When a train is being transferred from one monorail track, or “beam,” to another, the central coordinator must now actively verify that the appropriate switches have been realigned by the operator in the maintenance shop. And when the train must pass through the switch in reverse, drivers must now drive from the rear cab.


#10

Last week we were waiting at MK to get to the Poly and the lime green train died and moved and died and moved and finally (after about 20 min) limped into the station. Everyone had to get off, no one got on and everyone had to find their own way to wherever. Two days later, we just missed the lime green train and got on the next one. Halfway between GF and MK, we stop. Paused for a few mins,…few more mins…finally the announcement the lime green train (they didn’t say the color) was having trouble and stuck at the station. After a few more min, we were able to get to the station. Not sure what happened after that.


#11

Jo-Jo, I hope your experience does not become typical. The current monorails trains at WDW are probably in need of some work. We know they carry a lot of people everyday and that there have been budget cut backs on maintenance.

I would be happy to see Disney shutter some attractions a few days a week during the down season if it means they put that saving back into maintenance. My last couple visits you can really see the wear and tear at the parks.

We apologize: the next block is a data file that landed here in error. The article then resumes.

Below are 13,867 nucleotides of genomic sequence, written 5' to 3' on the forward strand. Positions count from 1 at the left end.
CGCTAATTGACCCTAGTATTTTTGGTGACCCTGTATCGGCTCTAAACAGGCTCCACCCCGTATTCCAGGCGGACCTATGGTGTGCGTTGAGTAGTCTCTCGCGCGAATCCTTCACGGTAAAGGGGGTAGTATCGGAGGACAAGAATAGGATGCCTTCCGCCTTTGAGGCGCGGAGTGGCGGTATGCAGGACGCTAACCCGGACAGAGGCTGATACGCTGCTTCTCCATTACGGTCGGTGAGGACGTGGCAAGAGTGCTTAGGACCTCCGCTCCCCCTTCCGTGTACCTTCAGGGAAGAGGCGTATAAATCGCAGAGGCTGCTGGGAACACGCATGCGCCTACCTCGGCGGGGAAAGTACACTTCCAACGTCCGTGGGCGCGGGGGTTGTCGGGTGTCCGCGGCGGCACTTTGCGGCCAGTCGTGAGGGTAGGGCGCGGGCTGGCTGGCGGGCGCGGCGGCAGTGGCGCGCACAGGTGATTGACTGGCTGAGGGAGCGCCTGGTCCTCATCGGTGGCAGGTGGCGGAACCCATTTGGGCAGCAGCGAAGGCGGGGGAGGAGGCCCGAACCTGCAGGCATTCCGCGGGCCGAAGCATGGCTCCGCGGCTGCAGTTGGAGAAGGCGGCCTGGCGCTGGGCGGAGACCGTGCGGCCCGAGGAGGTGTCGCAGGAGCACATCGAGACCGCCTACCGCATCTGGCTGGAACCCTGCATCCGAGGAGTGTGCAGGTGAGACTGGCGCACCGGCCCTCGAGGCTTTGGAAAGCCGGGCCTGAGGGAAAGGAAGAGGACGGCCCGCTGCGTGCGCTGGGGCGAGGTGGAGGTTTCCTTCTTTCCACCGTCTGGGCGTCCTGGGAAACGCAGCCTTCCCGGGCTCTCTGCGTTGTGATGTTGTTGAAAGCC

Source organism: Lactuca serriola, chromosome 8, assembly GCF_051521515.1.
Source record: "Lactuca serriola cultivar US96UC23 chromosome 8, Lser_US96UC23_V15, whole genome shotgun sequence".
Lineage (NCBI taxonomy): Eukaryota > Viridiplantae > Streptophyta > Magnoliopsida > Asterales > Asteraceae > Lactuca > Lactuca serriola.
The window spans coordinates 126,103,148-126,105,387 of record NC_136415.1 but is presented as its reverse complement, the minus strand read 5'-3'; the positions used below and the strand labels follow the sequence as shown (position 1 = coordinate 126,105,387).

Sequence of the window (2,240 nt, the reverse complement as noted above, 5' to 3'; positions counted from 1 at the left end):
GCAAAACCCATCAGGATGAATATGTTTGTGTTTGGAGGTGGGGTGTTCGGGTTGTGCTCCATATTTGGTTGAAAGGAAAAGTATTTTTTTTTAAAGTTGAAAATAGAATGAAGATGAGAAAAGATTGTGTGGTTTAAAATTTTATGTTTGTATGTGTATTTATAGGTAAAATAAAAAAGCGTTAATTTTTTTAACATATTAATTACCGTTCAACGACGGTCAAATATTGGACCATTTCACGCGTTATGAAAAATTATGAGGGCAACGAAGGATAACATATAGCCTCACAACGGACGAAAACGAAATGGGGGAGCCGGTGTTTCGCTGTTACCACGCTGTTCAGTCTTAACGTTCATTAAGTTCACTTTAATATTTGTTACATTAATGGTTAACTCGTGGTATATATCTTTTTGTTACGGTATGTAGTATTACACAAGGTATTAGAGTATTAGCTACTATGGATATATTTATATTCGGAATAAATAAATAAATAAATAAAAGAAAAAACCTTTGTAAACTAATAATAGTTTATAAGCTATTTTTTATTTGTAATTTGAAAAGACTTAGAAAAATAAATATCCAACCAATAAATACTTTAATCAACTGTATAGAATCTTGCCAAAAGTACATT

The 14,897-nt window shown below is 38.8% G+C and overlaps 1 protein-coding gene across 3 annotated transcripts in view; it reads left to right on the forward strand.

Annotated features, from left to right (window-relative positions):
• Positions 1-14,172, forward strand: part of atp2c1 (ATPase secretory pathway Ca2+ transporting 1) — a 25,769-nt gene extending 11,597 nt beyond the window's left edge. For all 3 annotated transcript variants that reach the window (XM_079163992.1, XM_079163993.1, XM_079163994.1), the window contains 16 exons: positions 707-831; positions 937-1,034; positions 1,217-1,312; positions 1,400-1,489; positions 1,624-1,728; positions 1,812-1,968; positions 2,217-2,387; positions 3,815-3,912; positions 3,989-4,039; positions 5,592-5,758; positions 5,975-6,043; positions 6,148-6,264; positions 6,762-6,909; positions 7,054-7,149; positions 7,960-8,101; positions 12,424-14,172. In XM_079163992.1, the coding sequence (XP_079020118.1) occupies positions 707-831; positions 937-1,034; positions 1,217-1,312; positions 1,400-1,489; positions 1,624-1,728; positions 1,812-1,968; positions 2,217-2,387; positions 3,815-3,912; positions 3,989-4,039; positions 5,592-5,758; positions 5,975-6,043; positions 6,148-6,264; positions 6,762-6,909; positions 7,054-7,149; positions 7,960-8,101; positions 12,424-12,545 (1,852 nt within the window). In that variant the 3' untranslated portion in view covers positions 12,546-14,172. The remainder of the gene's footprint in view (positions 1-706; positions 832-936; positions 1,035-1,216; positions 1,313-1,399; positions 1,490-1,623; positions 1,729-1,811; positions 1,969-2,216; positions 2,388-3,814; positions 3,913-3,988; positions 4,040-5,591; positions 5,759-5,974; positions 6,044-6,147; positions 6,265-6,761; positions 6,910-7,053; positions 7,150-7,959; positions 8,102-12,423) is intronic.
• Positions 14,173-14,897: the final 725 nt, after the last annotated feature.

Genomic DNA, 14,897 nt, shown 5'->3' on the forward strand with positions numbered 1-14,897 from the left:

#12

Ummmm I don’t want to see them shutter any attractions when it’s slow because that’s the time I like to go. How about they use some of the millions and billions they make off of us to keep things up to snuff. That would work just fine! Thank you very much!!


#13

I am going to have to agree with InHouseMouse, the down time is the best time to go! I am sure that the economy is hurting Disney but I am also sure Disney has money beyond my comprehension.


#14

I’m sure they could even use a fraction off what they make in Pin Trading to pay for a nice upgrade on the Monorail. Or if they are really crying poor then Disney can put re-release Song of the South or any number of old Disney movies that are sitting all locked up in a ‘vault’.


#15

The Mark VI trains are 20 years old and considering that the fleet of 12 (now 11) have virtually no down time, ever, they are either in serious need of major major overhaul or outright replacement.
Just think how many times they’ve literally remanufactured all of the GMC-RTS buses, and all of those suckers have over a million miles a piece on them (they range in age from 16 to 30 years). The monorails are used just as heavily, although the beam is surely less stressful on the vehicles than the roads are.


#16

Ditto! That’s when I go, so I want all the attractions up and running properly.


#17

It is when I go to but I wouldn’t mind if they took down an attraction here or there for a few days to do needed maintenance.


#18

Anything mechanical needs downtime for maintenance and doing it after hours is just not practical for certain types of maintenance. I also usually go during the slow times and just expect rides to be closed. I just learn to check the closure list before deciding on dates, if going on a particular ride is important to me.


#19

I have no problem if it’s being closed to be fixed up but how it was sounding is that you wouldn’t mind if they closed it just to save money by not running it. That I would be totally against. I have gone down when something I like is being refurbed and although it might have sucked I totally didn’t mind that they were working on it and knew it was going to be closed when I went down.